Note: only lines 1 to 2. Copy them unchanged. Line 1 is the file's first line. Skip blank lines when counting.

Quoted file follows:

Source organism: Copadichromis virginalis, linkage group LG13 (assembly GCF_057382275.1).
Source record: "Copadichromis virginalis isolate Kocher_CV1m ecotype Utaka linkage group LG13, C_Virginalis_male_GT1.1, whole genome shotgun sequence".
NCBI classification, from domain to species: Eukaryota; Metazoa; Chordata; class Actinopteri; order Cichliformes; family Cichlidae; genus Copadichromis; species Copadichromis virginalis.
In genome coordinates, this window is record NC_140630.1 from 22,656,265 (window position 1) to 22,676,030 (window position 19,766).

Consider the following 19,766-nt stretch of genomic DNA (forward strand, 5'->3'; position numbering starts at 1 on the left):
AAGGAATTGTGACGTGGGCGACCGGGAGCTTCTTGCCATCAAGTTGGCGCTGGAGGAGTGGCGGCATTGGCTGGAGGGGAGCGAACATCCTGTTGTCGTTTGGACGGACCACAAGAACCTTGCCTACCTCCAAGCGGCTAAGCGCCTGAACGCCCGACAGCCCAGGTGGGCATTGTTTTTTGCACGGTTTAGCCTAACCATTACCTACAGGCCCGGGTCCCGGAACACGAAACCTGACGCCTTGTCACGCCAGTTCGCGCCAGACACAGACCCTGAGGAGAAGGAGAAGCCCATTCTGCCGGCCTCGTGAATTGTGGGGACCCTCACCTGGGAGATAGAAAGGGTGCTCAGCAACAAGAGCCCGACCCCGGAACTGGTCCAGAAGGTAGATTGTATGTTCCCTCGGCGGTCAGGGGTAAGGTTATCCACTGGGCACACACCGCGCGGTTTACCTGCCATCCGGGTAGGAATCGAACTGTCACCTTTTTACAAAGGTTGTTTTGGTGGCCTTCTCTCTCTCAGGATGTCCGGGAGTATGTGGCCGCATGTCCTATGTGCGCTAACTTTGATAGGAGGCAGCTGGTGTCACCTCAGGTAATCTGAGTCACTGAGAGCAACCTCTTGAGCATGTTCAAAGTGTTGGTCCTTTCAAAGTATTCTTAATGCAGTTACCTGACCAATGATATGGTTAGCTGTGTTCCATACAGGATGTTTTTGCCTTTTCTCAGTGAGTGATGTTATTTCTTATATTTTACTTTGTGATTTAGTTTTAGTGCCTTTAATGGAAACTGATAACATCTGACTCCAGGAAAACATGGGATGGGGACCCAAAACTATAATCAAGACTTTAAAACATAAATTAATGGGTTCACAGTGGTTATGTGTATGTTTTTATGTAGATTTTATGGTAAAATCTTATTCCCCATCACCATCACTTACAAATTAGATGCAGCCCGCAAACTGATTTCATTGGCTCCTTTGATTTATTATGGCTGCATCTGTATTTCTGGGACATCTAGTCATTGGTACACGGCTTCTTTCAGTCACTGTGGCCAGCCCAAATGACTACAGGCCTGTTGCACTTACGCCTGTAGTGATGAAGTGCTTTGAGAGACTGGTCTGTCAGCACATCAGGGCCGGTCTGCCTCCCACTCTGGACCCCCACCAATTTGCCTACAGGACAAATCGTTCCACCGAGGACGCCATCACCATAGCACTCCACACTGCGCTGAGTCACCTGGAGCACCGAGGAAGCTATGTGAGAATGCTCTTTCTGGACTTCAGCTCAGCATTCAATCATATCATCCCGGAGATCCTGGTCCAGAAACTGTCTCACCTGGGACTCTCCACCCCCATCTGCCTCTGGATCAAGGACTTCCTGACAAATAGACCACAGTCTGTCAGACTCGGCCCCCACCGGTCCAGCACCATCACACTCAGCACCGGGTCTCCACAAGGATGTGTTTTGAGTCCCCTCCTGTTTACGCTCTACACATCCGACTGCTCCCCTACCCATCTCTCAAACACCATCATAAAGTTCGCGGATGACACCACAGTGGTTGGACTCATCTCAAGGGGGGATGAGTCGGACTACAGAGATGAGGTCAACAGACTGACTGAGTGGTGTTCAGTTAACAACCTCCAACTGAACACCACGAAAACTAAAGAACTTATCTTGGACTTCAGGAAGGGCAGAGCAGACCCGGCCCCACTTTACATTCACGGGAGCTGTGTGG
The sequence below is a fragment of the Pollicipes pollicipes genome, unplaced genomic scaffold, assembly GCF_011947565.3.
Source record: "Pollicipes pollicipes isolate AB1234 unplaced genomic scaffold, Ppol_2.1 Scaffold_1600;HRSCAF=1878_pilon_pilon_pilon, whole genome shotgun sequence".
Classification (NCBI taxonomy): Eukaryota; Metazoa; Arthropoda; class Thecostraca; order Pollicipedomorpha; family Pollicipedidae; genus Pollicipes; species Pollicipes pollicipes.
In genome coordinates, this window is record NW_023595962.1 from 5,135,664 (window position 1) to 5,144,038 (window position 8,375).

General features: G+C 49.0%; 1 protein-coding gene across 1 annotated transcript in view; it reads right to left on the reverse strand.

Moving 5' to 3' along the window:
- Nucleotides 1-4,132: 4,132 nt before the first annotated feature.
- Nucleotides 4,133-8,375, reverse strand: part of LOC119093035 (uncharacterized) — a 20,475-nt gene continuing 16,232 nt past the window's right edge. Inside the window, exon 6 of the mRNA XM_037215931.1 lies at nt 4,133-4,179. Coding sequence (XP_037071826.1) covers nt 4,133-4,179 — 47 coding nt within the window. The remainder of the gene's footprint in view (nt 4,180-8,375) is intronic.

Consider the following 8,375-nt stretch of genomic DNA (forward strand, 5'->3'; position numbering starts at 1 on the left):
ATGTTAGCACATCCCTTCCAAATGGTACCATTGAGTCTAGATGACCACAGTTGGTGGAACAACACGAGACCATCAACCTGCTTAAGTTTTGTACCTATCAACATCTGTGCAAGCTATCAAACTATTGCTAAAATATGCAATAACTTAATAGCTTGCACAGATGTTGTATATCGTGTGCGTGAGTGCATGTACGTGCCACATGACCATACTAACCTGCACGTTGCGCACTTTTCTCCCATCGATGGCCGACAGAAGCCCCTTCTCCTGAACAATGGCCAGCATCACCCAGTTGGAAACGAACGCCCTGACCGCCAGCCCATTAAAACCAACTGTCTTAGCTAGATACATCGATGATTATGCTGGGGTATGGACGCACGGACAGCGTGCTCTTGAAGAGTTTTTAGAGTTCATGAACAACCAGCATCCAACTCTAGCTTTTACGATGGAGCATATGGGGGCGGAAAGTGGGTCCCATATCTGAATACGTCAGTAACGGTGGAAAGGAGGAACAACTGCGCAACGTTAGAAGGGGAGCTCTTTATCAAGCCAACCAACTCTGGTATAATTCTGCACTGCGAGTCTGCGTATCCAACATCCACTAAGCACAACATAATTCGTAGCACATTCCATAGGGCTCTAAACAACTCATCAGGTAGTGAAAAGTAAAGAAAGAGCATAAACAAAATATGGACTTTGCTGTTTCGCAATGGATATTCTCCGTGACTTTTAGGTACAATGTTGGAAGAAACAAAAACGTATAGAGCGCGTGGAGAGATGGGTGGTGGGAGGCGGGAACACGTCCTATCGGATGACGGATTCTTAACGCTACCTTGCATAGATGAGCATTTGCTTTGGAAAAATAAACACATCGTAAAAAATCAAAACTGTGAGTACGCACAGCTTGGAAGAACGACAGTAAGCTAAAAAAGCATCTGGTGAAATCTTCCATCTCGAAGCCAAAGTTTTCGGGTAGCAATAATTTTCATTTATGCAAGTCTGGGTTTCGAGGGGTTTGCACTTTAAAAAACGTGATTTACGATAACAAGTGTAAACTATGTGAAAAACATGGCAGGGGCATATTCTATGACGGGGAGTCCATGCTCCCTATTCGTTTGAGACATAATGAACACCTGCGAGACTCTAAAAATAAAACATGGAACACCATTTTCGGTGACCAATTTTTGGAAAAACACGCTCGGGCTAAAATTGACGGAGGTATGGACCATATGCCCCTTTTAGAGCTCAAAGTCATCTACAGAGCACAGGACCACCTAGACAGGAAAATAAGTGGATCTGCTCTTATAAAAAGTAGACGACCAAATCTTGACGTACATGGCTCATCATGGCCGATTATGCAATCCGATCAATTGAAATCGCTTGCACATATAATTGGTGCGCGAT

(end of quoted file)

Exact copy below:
Source organism: Copadichromis virginalis, linkage group LG13 (assembly GCF_057382275.1).
Source record: "Copadichromis virginalis isolate Kocher_CV1m ecotype Utaka linkage group LG13, C_Virginalis_male_GT1.1, whole genome shotgun sequence".